Having been escorted to Caesarea on the order of Lysias, the Roman tribune, Paul finally appears before Felix after Ananias and the rest of his accusers arrive. Not much is known about the “spokesman,” Tertullus. Some suppose that he may have been a both a Gentile (which, if true, this blogger finds nearly hilariously ironic and hypocritical) and a lawyer. When he addresses Felix, he begins by flattering him with praise about his reforms and the “peace” they enjoy. This was utter nonsense! Antonius Felix is remembered today for his cruelty, bribe-taking, and general corruption; and the crime rate soared under his reign in Judea. When he went back to Rome after his tenure, he was accused of using a dispute between Jews and Syrians to murder and pillage numbers of the people of Caesarea. He escaped prosecution thanks to his brother, Marcus Antonius Pallas, who had been the secretary of treasury to Emperor Claudius.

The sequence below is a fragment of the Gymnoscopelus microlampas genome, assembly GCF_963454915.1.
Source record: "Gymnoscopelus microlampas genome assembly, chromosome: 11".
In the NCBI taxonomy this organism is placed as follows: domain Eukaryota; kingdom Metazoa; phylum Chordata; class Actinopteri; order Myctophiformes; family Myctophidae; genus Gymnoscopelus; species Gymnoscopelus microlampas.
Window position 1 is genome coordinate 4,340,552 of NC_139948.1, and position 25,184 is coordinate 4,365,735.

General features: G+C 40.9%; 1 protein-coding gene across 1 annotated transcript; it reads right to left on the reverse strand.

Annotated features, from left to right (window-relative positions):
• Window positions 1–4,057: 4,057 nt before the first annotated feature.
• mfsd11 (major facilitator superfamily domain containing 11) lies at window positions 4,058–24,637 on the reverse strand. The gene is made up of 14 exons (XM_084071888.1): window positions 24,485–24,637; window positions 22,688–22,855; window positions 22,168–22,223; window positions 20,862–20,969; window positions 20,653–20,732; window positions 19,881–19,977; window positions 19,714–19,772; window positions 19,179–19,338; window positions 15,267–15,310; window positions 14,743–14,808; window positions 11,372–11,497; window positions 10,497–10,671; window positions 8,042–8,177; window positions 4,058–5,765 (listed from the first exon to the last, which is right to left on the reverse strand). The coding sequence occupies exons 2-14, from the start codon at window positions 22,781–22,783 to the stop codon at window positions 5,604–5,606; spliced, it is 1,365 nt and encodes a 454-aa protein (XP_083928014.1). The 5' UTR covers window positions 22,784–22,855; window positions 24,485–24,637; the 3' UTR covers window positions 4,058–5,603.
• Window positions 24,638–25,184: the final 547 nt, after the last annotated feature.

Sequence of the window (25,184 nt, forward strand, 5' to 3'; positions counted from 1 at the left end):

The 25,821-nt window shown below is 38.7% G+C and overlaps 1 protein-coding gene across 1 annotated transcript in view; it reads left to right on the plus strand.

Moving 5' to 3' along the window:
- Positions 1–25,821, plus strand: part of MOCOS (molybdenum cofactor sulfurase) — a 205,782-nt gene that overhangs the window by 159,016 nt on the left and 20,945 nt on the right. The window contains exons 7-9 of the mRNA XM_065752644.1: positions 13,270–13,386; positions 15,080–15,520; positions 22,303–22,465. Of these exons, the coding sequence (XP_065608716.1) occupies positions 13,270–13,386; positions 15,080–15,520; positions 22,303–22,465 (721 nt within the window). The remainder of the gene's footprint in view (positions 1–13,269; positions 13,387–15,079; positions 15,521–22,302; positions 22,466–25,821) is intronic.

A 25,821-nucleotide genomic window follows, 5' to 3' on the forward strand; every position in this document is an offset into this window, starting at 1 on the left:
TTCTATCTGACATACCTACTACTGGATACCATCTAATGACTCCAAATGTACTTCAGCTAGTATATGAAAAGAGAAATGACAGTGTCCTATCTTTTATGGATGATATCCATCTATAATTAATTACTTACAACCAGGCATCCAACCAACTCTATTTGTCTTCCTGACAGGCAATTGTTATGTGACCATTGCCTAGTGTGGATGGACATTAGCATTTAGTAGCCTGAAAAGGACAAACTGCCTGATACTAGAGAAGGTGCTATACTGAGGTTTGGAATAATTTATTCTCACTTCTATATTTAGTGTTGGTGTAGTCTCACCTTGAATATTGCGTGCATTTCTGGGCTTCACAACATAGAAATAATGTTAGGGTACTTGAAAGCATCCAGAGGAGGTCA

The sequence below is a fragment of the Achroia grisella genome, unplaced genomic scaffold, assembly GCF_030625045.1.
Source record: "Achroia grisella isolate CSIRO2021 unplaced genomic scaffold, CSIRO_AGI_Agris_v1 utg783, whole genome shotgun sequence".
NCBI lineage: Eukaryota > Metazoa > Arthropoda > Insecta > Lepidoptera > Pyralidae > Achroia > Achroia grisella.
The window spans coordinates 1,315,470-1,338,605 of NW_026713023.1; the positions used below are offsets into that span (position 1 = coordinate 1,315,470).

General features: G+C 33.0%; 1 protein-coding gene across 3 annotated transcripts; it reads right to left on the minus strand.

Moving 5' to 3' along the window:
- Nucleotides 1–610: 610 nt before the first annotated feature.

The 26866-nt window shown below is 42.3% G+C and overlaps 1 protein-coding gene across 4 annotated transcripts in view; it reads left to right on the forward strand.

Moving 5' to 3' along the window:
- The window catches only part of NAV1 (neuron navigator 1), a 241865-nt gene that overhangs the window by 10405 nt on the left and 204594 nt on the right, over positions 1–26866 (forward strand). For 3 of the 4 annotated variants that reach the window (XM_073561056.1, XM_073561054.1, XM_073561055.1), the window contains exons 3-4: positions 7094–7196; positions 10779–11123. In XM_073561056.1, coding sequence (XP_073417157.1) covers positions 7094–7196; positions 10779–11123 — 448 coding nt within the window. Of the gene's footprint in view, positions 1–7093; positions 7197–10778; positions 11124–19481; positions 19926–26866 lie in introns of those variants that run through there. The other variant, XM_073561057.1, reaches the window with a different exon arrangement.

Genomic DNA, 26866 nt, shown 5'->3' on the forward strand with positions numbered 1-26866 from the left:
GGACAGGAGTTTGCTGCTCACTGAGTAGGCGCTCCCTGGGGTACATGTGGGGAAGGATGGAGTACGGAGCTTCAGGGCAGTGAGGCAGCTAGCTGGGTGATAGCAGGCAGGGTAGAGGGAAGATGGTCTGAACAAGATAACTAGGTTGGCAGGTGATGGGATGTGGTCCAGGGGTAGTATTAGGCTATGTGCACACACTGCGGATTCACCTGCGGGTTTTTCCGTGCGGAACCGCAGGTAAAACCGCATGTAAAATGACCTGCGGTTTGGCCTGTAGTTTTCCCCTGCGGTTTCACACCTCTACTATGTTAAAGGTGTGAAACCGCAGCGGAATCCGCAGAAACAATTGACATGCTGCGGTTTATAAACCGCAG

When Felix gave him his turn, Paul laid out his defense in verses 10-21, methodically disputing the accusations with the obvious truth – which his accusers were unable to counter. In verse 14, he “confesses” that he is a part of “the Way” (which Tertullus called “the sect of the Nazarenes,”), through which he worships “the God of our fathers, believing everything laid down by the Law and written in the Prophets, having a hope in God, which these men themselves accept, that there will be a resurrection of both the just and the unjust.” Thus, Paul not only makes the case that he is a “good Jew,” but that Christianity is God’s divine will.
Felix seemed to be aware of Paul’s innocence, but was more interested in the possibility of getting some money from him over a period of time (verse 26), as well as garnering support from the Jews. After two years had passed, he left Paul in prison as a favor to them when he was replaced by Porcius Festus.
some images © V. Gilbert & Arlisle F. Beers
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